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Bangladesh awaits ‘good news’ as Indian Foreign Minister Jaishankar set to visit Dhaka

Talks would also discuss the dates of meetings of the Joint Consultative Commission and the Joint River Commission, as well as the long-pending Teesta water agreement, border killings, and India's imposition of anti-dumping duty on Bangladesh's jute, among others

Apr 27, 2022
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Bangladesh’s foreign minister AK Abdul Momin and Indian External Affairs Minister S Jaishankar

Bangladesh, one of India’s closest allies in the region, is waiting for “good news” and a “surprise” as Indian External Affairs Minister S Jaishankar is set to start his official visit to Dhaka on Thursday. With their ties at an all-time high, the two South Asian neighbors are expanding their bilateral partnership in almost all domains.

"He may bring good news and surprise us. We don't know exactly what that is… he will give a special message…," AK Abdul Momin, Bangladesh’s foreign minister, was quoted as saying by The Daily Star. He also said Dhaka has sought help from New Delhi for the removal of the sanctions the United States put on its elite paramilitary force, the Rapid Action Battalion (RAB).

Jaishankar is expected to carry an invitation letter from Indian Prime Minister Narendra Modi for Bangladesh Prime Minister Sheikh Hasina to visit India, Indian Foreign Secretary Harsha Vardhan Shringla said earlier this week.

"This is good news. Relations between India and Bangladesh are very warm. We want continuous engagement with our neighbors… I am very happy that the Indian foreign minister is coming to Bangladesh. I welcome him," Momin told reporters at a press conference in Dhaka on Tuesday. 

Talks would also discuss the dates of meetings of the Joint Consultative Commission and the Joint River Commission, as well as the long-pending Teesta water agreement, border killings, and India's imposition of anti-dumping duty on Bangladesh's jute, among others.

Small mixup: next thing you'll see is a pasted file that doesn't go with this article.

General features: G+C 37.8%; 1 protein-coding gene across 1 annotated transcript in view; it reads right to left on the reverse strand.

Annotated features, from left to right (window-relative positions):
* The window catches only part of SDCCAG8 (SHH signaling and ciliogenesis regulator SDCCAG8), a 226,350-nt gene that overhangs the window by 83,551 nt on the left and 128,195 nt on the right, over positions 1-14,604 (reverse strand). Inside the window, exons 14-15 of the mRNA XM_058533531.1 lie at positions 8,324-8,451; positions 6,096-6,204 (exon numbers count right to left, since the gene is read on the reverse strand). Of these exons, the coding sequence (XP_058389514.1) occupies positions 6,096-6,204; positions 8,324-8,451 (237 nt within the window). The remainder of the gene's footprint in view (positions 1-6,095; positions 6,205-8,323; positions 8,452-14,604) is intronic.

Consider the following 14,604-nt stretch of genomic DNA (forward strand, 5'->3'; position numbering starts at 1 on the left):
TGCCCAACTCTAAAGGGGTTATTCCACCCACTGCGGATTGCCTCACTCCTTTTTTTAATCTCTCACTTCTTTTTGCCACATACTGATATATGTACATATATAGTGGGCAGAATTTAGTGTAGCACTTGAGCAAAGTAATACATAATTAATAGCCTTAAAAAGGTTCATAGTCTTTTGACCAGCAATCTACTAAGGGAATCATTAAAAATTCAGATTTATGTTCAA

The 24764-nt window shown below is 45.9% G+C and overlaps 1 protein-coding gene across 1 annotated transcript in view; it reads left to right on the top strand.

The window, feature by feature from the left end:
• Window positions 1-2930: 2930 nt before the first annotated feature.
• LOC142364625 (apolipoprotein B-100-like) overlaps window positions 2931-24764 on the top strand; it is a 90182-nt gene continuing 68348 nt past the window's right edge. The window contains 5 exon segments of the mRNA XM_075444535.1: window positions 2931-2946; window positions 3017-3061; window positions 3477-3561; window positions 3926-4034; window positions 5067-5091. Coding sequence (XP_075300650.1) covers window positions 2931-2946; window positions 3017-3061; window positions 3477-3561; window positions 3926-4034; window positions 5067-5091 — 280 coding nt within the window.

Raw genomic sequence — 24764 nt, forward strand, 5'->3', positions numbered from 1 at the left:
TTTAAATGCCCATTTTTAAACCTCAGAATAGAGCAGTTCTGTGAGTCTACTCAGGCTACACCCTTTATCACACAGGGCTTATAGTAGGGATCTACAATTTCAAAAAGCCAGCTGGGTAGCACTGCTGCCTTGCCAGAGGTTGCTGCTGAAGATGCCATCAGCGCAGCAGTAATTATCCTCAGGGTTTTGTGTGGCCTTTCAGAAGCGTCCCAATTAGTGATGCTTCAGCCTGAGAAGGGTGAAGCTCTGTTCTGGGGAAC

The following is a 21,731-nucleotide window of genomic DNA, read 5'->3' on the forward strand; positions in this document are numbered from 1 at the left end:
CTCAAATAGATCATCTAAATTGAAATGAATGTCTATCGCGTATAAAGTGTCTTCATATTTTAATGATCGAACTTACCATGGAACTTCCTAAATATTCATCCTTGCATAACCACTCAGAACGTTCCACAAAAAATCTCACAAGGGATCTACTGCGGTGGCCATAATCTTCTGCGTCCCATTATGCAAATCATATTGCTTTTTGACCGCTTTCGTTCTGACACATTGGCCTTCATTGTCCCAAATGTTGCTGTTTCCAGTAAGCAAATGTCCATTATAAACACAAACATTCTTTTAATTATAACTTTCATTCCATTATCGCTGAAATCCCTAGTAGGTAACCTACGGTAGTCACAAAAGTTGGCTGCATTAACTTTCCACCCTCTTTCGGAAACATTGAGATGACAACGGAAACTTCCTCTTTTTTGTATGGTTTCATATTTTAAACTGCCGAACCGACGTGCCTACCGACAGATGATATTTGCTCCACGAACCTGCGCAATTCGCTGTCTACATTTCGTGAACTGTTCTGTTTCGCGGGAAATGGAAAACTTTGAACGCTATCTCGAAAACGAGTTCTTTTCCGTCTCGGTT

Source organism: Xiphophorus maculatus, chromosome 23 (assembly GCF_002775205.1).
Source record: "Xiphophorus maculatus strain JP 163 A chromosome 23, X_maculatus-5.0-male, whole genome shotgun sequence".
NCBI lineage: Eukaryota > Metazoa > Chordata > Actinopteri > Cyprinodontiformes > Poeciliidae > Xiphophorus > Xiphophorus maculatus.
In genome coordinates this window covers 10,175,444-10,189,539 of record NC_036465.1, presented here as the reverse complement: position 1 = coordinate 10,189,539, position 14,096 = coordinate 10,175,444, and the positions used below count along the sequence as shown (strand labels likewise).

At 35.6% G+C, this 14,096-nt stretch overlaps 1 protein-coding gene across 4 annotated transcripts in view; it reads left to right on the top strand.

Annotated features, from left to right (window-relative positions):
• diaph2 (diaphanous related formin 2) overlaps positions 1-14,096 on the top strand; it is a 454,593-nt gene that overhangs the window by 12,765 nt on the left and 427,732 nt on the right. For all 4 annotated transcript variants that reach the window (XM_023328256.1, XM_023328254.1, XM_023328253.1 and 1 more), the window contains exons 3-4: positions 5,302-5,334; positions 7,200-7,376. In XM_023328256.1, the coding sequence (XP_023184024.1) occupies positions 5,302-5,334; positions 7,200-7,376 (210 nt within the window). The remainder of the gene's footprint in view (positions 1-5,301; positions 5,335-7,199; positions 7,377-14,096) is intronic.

Following the US sanctions on December 10 last year, Bangladesh sought India's help for its withdrawal and got assurance from New Delhi that it would raise the issue with the US, said Momen.

Interestingly, when asked if the issue of the Chinese debt trap would be under discussion, Momen said, "We hear you [journalists] talk about the Chinese debt trap. But later we find out that the things you talk about are imaginary."

Interestingly in February this year, Jaishankar, while responding to a query by Momin at the Munich Security Conference, had said that countries seeking loans should worry about unsustainable infrastructure projects like airports and ports that were empty.

“We have seen now countries including in our region being saddled with large debts. We have seen projects which are commercially unsustainable: airports where an aircraft doesn’t come, a harbor where a ship doesn’t come,” Jaishankar said at the conference.

(SAM)

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